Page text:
This year marks the hundredth anniversary of the Loeb Classical Library, one of the most remarkable publishing projects in modern history. Yet as with everything book-related in the year 2011, the Loeb centenary carries with it a touch of wistfulness, and an uncertainty about the future. For the Loeb classics are the monument of a book culture that now seems on the wane — a culture that prized the making and owning of physical books, not just for the pleasure of turning the pages, but from a sense that the book was the natural, predestined vessel of every expression of human thought.
The mission of the Library is the same today as it was in 1911, when it was founded by James Loeb: to make the whole of Greek and Latin literature available to the amateur scholar and the common reader, by producing inexpensive editions of the classics with English translation on facing pages. Loeb himself was a remarkable figure, the scion of a German-Jewish banking dynasty who devoted himself to cultural philanthropy of the highest order — among other things, he helped found the music school that became Juilliard. But it was the Classical Library that turned the name “Loeb” into a common noun. Originally published by the British firm Heinemann, the American distribution of the Library was turned over to Harvard University Press in 1933. Since 1989 it has been reinvigorated with a program of new, up-to-date translations, which drop the age-old schoolmaster’s habit of veiling explicit sexual references with euphemism, or simply leaving them untranslated.
Over the years, the Loeb as physical object has become instantly recognizable to bibliophiles: uniform, small-format hardcovers, with green covers for the Greek titles and red for the Latin. So familiar and covetable are the Loebs that Harvard University Press recently marked the 100th anniversary by inviting readers to send in photographs of their collections. What makes such images tantalizing is their promise of completeness. There are now 518 volumes in the Loeb Classical Library — just enough to make the idea of owning and reading them all seem an attainable challenge. The earliest authors in the Loeb catalog, Homer and Hesiod, wrote in the 7th century BCE; the latest, the Anglo-Saxon monk Bede, wrote in the 7th century CE. Here, then, is 1,400 years of human culture, all the texts that survive from one of the greatest civilizations human beings have ever built — and it can all fit in a bookcase or two. To capture all the fugitive texts of the ancient world, some of which survived the Dark Ages in just a single moldering copy in some monastic library, and turn them into affordable, clear, sturdy, accurate books, is one of the greatest accomplishments of modern scholarship — and one of the most democratic.
For me, certainly, the Loebs have been an indispensable introduction to classical literature and thought, despite my knowing only a little Latin and no Greek. In the coming weeks I will discuss a few examples of the way reading the Loebs can enrich, or even overturn, our usual picture of the ancient world. And there’s no better place to begin such an anniversary tribute than by using the Loebs to triangulate the greatest man of antiquity — Socrates himself.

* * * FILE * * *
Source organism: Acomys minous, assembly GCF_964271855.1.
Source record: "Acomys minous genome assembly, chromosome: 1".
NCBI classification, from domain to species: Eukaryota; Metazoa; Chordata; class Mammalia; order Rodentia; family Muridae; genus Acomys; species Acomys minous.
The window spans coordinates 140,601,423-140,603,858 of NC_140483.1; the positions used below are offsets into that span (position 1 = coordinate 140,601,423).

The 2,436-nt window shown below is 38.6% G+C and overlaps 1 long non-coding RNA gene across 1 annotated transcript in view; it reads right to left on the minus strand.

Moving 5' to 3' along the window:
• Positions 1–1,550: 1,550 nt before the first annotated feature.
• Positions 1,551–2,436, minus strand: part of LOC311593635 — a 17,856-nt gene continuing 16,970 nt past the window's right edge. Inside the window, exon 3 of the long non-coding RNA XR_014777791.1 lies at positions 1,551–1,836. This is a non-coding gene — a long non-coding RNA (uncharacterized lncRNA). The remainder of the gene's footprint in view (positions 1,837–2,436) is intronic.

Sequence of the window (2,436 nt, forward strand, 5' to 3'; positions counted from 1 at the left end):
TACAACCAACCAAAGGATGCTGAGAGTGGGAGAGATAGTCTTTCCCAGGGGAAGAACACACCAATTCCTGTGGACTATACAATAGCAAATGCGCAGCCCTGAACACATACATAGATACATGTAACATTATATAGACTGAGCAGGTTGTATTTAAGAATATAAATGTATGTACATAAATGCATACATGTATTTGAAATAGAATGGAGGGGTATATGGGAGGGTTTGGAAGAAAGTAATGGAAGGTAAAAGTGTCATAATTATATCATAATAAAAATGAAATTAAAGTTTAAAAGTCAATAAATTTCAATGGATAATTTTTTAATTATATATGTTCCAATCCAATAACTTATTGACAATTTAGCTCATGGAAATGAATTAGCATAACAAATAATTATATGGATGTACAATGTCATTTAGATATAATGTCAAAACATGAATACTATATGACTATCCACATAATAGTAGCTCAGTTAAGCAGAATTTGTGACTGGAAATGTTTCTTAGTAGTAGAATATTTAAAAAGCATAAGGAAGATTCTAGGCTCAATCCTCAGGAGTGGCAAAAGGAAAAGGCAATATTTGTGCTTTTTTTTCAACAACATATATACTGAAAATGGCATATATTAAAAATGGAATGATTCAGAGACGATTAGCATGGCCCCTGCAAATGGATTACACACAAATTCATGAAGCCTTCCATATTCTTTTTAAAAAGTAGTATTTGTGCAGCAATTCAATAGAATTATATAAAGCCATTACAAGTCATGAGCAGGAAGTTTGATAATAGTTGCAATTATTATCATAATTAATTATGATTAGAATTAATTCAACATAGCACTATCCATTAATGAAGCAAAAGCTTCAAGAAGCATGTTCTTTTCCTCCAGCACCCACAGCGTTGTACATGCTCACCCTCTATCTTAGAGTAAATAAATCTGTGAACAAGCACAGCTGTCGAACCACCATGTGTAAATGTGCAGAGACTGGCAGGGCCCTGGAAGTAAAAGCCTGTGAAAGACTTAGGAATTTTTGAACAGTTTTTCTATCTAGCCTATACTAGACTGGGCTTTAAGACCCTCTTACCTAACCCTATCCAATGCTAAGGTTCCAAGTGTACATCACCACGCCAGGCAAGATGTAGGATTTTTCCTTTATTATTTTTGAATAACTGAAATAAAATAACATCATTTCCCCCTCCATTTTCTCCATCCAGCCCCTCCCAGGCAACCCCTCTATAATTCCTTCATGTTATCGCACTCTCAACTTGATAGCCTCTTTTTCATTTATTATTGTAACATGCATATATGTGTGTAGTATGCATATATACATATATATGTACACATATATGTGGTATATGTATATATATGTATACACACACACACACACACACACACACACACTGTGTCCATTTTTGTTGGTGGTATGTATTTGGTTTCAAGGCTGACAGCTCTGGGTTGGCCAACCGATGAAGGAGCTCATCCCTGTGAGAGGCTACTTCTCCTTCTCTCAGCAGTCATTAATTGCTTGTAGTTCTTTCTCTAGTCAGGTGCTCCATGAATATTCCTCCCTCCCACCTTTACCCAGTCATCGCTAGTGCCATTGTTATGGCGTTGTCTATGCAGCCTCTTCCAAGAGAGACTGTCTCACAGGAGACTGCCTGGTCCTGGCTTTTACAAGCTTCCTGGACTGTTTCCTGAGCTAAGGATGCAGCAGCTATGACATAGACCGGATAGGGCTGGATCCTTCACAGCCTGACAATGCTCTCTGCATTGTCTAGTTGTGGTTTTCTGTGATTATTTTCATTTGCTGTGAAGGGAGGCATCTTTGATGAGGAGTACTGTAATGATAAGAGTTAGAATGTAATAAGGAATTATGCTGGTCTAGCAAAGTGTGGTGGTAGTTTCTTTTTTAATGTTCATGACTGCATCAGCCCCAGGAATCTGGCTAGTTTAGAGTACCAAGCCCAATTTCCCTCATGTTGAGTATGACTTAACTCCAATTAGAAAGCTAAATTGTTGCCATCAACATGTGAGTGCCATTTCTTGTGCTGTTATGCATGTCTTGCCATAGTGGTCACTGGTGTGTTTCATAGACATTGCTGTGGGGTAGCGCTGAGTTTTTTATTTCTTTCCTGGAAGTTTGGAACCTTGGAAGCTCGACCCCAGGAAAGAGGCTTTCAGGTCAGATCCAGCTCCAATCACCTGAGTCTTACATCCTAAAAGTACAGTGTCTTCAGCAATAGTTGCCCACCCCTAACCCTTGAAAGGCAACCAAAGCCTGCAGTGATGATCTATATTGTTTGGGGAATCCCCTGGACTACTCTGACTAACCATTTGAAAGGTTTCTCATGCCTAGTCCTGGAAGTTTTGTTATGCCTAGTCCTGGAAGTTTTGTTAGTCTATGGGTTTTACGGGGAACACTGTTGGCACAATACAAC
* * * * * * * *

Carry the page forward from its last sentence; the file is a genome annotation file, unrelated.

There is, of course, a major irony in this, because Socrates himself never wrote a word. When he invented what we now call philosophy in Athens in the 5th century BCE, it was simply by taking people aside and talking to them. In many of these dialogues, as Plato recreates them, Socrates does not even have a lesson to teach. His goal was simply to make his interlocutors recognize that their own common-sense ideas, on subjects like virtue and piety and beauty and politics, were hopelessly confused. When the oracle at Delphi proclaimed that Socrates was the wisest man in Athens, he explained that this simply meant that he was the one man who knew that he knew nothing. But this subversive Socratic irony was enough to make him one of the most notable — and controversial — figures in a city teeming with historic personalities. And it led, finally, to his execution, on the grounds that Socrates denied the existence of the gods and perverted the morals of the young.
This, at any rate, is the story as we know it from Plato, Socrates’s great pupil and chronicler. Plato’s dialogues appear in the Loeb Classical Library in twelve volumes, and in almost all of them Socrates is the main character. But it has always been a matter of debate whether the Socrates Plato writes about is a faithful reflection of the man who walked the streets of Athens. Certainly in the middle and later Platonic dialogues, Socrates seems to become more a mouthpiece for Plato’s own elaborate metaphysical doctrines than the straightforward “gadfly” of the early dialogues.